A legal advocacy group founded by Religious Right broadcasters is recruiting pastors for an act of civil disobedience by preaching about political candidates in violation of rules against politicking for non-profit charities imposed by the Internal Revenue Service.
The Alliance Defense Fund, based in Scottsdale, Ariz., hopes its Sept. 28 “Pulpit Initiative” will prompt a legal battle allowing the Christian lawyer group to argue in court the ban violates the First Amendment of the U.S. Constitution.
“Through strategic lawsuits against the Internal Revenue Service (IRS), ADF seeks to restore the right of each pastor to speak Scriptural truth from the pulpit about moral, social, governmental, and other issues without fear of losing his church’s tax exempt status,” says an FAQ about the initiative on the ADF Web site.
“Pastors have a right to speak about biblical values from the pulpit without fear of punishment,” ADF Senior Legal Counsel Erik Stanley said in a press release. “No one should be able to use the government to intimidate pastors into giving up their constitutional rights.”
By law, organizations exempt from paying taxes under IRS Code section 501(c)(3) may not “participate in, or intervene in (including the publishing or distributing of statements), any political campaign on behalf of (or in opposition to) any candidate for public office.”
An organization founded in 1994 by 30 Christian Right leaders including Bill Bright of Campus Crusade for Christ, James Dobson of Focus on the Family, D. James Kennedy of Coral Ridge Ministries and Don Wildmon of the American Family Association, the ADF considers itself an answer to the American Civil Liberties Union.
The ADF says groups like Americans United for Separation of Church and State have used the ban on pulpit electioneering, added to the law in 1954 at the initiative of then-Senator Lyndon Johnson, to “create an atmosphere of intimidation and fear for any church that dares to speak Scriptural truth about candidates for office.”
“It is time for the intimidation and threats to end,” says a Pulpit Initiative letter of intent. “Churches and pastors have a constitutional right to speak freely and truthfully from the pulpit, even on candidates and voting, without fearing loss of their tax exemption.”
Barry Lynn of Americans United called the effort “a truly deplorable scheme.”
“Federal tax law rightly requires churches and other tax-exempt groups to use their resources for religious and charitable purposes, not partisan politics,” he said. “When the faithful put their hard-earned dollars in the collection plate, they don’t expect it to wind up pushing some politician’s campaign.”
The ADF claims the electioneering ban violates the Establishment Clause of the First Amendment, because it requires the government to excessively monitor religious institutions; the Free Exercise Clause, because it substantially burdens a church’s exercise of religion; and the Free Speech Clause, because it puts conditions on tax exemption based solely on the content of speech.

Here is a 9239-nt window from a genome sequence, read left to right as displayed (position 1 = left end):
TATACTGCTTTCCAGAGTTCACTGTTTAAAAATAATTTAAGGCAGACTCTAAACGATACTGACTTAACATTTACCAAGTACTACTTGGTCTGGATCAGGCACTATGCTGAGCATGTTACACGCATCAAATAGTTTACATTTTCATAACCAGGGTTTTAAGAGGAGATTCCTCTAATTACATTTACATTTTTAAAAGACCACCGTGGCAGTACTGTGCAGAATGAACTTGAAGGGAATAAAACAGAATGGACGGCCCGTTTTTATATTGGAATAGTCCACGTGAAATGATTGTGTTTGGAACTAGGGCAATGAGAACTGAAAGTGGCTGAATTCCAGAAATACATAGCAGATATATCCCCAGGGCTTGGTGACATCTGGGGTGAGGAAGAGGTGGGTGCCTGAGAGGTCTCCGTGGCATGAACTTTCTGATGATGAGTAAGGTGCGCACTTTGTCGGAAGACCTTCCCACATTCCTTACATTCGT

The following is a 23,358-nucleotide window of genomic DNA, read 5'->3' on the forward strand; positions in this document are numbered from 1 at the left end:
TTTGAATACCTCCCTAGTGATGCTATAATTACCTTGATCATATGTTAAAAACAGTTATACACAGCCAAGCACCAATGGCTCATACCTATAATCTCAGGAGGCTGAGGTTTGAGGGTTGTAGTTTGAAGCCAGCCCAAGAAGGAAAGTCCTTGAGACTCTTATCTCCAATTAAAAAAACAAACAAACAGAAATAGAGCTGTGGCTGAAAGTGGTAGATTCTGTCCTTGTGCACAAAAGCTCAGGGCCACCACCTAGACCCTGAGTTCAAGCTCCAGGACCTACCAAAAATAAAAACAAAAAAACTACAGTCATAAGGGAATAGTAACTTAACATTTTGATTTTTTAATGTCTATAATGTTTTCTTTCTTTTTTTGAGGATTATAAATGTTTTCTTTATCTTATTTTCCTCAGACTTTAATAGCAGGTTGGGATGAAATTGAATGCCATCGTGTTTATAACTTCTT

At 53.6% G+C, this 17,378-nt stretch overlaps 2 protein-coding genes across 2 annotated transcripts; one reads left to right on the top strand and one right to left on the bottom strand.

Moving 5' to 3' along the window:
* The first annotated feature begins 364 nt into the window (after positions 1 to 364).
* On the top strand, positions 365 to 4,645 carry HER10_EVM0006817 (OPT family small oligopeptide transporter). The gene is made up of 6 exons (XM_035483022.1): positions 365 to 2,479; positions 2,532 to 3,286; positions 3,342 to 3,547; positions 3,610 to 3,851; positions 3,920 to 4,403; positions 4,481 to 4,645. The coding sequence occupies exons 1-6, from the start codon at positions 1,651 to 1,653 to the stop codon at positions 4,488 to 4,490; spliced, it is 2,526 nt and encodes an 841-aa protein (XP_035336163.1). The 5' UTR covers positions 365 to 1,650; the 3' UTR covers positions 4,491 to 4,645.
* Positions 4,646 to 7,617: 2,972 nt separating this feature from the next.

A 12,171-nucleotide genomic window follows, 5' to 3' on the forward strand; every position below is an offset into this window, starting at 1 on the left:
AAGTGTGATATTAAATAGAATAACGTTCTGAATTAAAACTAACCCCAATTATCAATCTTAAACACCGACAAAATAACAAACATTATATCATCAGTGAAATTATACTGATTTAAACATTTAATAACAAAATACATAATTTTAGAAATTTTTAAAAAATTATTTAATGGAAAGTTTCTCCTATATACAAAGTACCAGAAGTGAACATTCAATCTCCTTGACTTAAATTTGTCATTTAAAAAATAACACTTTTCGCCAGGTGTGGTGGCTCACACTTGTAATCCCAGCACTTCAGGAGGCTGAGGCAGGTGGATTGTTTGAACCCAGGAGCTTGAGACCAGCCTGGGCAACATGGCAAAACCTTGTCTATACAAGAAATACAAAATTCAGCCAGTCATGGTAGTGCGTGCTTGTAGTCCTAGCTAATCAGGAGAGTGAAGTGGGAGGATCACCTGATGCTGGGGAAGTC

Baptist leaders contacted by EthicsDaily.com, however, said the restrictions exist for good reason.
“Preachers who want to turn their churches into political action committees need to play by the same rules as all the other political action committees in our country,” said Bruce Prescott of Mainstream Oklahoma Baptists. “They need to give up their tax-exempt status. They should not expect American taxpayers to subsidize their political activities. Nobody gets a tax deduction when they make contributions to other political organizations.”
“It is always interesting that politics seems to find a way to trump principle in an election year,” said Larry McSwain, professor of ethics and leadership at McAfee School of Theology in Atlanta.
“There is absolutely nothing wrong with the pastor who wants to use the pulpit to help elect a favorite candidate as an exercise in free speech, which is the argument of the Alliance Defense Fund, but not under the cover of tax exemption,” McSwain said. “Churches who want to elect politicians should NOT register as tax-exempt houses of worship. The IRS rules are fair and nothing is more unfair than to scream for separation with one voice while asking for the benefits of government support with another. Church members should give their money freely and without tax exemption if they want their pastor to be a partisan political voice.”
Brent Walker, executive director of the Baptist Joint Committee for Religious Liberty, told the Associated Press that churches should be involved in public issues, but partisan activity can “compromise the essential calling to spread the gospel.”
“The church can’t raise prophetic fist at a candidate or at a party when it’s locked up in a tight bear hug with that candidate or party,” Walker said.
The ADF is offering to assist pastors in preparing sermons carefully crafted to contend the IRS ban violates the constitution. If the IRS investigates them, they can sue the IRS and the ADF will defend them for free.
If a lawsuit is unsuccessful, the group admits, the IRS could levy an excise tax on the church or revoke its tax-exempt status for a period of time. But it says that losing tax exemption temporarily would likely have “very little impact” on a church’s ability to raise money.
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